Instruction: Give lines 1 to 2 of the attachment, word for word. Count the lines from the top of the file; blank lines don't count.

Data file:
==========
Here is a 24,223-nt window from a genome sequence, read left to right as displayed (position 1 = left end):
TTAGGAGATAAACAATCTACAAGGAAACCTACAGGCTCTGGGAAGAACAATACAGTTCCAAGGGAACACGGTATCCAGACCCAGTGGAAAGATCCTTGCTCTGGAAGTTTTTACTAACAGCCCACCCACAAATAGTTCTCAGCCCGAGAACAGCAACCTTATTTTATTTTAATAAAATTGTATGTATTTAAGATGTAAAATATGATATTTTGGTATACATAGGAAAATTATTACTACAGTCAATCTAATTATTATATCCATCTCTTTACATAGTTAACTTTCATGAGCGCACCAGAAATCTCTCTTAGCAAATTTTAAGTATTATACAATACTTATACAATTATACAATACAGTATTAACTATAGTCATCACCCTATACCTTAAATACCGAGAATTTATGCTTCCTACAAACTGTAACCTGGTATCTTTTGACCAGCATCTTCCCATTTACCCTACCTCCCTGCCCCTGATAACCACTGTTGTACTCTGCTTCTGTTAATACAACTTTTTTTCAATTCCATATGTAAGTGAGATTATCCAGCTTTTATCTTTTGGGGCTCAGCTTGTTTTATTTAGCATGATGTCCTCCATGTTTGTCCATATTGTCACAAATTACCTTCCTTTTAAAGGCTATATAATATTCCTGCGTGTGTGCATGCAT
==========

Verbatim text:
Here is a 24,223-nt window from a genome sequence, read left to right as displayed (position 1 = left end):
TTAGGAGATAAACAATCTACAAGGAAACCTACAGGCTCTGGGAAGAACAATACAGTTCCAAGGGAACACGGTATCCAGACCCAGTGGAAAGATCCTTGCTCTGGAAGTTTTTACTAACAGCCCACCCACAAATAGTTCTCAGCCCGAGAACAGCAACCTTATTTTATTTTAATAAAATTGTATGTATTTAAGATGTAAAATATGATATTTTGGTATACATAGGAAAATTATTACTACAGTCAATCTAATTATTATATCCATCTCTTTACATAGTTAACTTTCATGAGCGCACCAGAAATCTCTCTTAGCAAATTTTAAGTATTATACAATACTTATACAATTATACAATACAGTATTAACTATAGTCATCACCCTATACCTTAAATACCGAGAATTTATGCTTCCTACAAACTGTAACCTGGTATCTTTTGACCAGCATCTTCCCATTTACCCTACCTCCCTGCCCCTGATAACCACTGTTGTACTCTGCTTCTGTTAATACAACTTTTTTTCAATTCCATATGTAAGTGAGATTATCCAGCTTTTATCTTTTGGGGCTCAGCTTGTTTTATTTAGCATGATGTCCTCCATGTTTGTCCATATTGTCACAAATTACCTTCCTTTTAAAGGCTATATAATATTCCTGCGTGTGTGCATGCAT